The U.N. health agency’s officials said that even though the emergency phase was over, the pandemic hasn’t finished, noting recent spikes in cases in Southeast Asia and the Middle East.
WHO says thousands of people are still dying from the virus every week, and millions of others are suffering from debilitating, long-term effects.
“It’s with great hope that I declare COVID-19 over as a global health emergency,” WHO Director-General Tedros Adhanom Ghebreyesus said.
“That does not mean COVID-19 is over as a global health threat,” he said, warning that new variants could yet emerge. Tedros noted that while the official COVID-19 death toll was 7 million, the real figure was estimated to be at least 20 million.
Tedros said the pandemic had been on a downward trend for more than a year, acknowledging that most countries have already returned to life before COVID-19.
He bemoaned the damage that COVID-19 had done to the global community, saying the pandemic had shattered businesses, exacerbated political divisions, led to the spread of misinformation and plunged millions into poverty.
When the U.N. health agency first declared the coronavirus to be an international crisis on Jan. 30, 2020, it hadn’t yet been named COVID-19 and there were no major outbreaks beyond China.
More than three years later, the virus has caused an estimated 764 million cases globally and about 5 billion people have received at least one dose of vaccine.
In the U.S., the public health emergency declaration made regarding COVID-19 is set to expire on May 11, when wide-ranging measures to support the pandemic response, including vaccine mandates, will end. Many other countries, including Germany, France and Britain, dropped most of their provisions against the pandemic last year.
When Tedros declared COVID-19 to be an emergency in 2020, he said his greatest fear was the virus’ potential to spread in countries with weak health systems.
Most recently, WHO has struggled to investigate the origins of the coronavirus, a challenging scientific endeavor that has also become politically fraught.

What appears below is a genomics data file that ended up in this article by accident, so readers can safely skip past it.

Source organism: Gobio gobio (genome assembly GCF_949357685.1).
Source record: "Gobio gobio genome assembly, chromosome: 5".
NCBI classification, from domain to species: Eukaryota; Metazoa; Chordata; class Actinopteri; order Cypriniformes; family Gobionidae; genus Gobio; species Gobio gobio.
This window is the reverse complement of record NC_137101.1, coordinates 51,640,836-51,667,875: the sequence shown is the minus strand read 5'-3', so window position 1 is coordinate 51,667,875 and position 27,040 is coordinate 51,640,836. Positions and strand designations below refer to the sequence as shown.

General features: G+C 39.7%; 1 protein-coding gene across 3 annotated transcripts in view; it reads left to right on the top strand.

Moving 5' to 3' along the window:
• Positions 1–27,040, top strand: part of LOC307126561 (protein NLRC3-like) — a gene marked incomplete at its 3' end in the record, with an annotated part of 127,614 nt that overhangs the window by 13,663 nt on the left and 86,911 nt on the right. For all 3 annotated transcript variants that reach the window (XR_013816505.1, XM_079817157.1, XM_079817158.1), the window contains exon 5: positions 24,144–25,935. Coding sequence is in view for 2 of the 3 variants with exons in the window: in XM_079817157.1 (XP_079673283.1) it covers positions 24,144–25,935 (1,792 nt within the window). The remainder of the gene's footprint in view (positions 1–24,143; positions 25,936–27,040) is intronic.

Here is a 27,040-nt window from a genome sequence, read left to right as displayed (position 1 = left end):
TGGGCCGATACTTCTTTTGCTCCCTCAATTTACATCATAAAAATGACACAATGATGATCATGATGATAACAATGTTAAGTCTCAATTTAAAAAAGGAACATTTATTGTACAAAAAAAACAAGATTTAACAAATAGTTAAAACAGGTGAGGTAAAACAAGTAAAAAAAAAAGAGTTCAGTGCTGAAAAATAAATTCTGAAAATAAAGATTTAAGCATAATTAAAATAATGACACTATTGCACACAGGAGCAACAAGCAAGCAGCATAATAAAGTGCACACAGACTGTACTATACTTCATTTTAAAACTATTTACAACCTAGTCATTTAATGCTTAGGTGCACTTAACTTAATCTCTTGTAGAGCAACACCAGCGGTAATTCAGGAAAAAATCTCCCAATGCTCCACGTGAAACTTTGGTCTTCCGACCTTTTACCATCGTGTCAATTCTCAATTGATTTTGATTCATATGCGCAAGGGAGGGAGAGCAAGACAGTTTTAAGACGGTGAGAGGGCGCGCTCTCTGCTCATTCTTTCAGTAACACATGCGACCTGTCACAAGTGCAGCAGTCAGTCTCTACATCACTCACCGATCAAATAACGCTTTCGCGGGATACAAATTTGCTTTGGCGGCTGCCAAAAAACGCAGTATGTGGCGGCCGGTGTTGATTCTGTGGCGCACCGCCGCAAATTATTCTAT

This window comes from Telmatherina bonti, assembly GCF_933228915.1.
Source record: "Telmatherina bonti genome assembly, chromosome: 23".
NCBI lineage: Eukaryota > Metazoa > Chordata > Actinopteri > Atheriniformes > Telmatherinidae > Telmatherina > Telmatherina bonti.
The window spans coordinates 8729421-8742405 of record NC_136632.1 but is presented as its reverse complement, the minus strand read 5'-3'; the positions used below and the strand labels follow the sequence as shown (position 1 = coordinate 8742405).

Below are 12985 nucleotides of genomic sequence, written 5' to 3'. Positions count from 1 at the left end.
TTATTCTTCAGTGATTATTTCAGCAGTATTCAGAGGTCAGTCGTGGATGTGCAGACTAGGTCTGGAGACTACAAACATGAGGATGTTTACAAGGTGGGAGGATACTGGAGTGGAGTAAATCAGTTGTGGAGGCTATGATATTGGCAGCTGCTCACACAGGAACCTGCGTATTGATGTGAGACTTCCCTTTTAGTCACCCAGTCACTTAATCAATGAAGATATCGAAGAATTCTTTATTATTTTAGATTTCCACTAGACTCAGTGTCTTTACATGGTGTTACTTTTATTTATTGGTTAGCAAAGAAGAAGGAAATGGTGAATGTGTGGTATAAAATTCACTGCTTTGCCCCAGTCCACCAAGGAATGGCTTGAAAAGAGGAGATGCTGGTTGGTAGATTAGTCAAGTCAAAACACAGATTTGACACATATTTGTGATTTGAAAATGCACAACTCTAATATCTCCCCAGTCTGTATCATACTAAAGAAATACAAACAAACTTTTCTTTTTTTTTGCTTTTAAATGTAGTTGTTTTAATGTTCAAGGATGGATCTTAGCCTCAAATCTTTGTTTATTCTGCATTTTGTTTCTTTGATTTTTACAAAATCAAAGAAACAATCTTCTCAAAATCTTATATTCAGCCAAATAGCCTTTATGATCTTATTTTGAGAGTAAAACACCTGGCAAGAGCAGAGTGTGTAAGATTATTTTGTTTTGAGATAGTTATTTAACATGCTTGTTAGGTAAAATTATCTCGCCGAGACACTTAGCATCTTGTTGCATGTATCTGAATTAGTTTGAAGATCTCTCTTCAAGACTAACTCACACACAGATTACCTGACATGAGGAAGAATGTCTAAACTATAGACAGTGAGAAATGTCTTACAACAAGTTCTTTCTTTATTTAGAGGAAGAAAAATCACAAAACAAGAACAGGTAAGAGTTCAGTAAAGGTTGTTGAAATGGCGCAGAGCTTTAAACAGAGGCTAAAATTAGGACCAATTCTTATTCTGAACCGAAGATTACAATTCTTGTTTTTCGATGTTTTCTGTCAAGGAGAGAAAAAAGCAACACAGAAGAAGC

COVID-19 in Iran: Nearly 900 new cases, 24 deaths recorded
The Iranian health ministry announced on Sunday that more than 890 new cases of COVID-19 have been identified across the country during the past 24 hours, adding that 24 patients have died in the same period of time, Fars News Agency reported.
“A sum of 891 new patients infected with COVID-19 have been identified in the country based on confirmed diagnosis criteria during the past 24 hours,” the Iranian Health Ministry’s Public Relations Center said on Sunday, adding, “454 patients have been hospitalized during the same time span.”
The ministry’s public relations center said 611 people infected with COVID-19 are in critical condition.
China says 200 million treated, pandemic ‘decisively’ beaten
China says more than 200 million of its citizens have been diagnosed and treated for COVID-19 since it lifted strict containment measures beginning in November.
With 800,000 of the most critically ill patients having recovered, China has “decisively beaten” the pandemic, according to notes from a meeting of the ruling Communist Party’s all-powerful Politburo Standing Committee presided over by President and party leader Xi Jinping, AP reported.
China enforced some of the world’s most draconian lockdowns, quarantines and travel restrictions and still faces questions about the origins of the virus that was first detected in the central Chinese city of Wuhan in late 2019. Heavy-handed enforcement prompted rare anti-government protests and took a heavy toll on the world’s second-largest economy.
The official Xinhua News Agency quoted Xi as saying that policies to control the outbreak had been “entirely correct.” The abrupt lifting in November and December of the “zero COVID” policy that had sought to eliminate all cases of the virus led to a surge in infections that temporarily overwhelmed hospitals.
Case numbers have since peaked and life has largely returned to normal, although international travel in and out of China has yet to return to pre-pandemic levels.
China is now transitioning to a post-pandemic stage after a fight against the outbreak that was “extraordinary in the extreme,” Xinhua said.
The government will continue to “optimize and adjust prevention and control policies and measures according to the times and situations with a strong historical responsibility and strong strategic determination,” Xinhua said.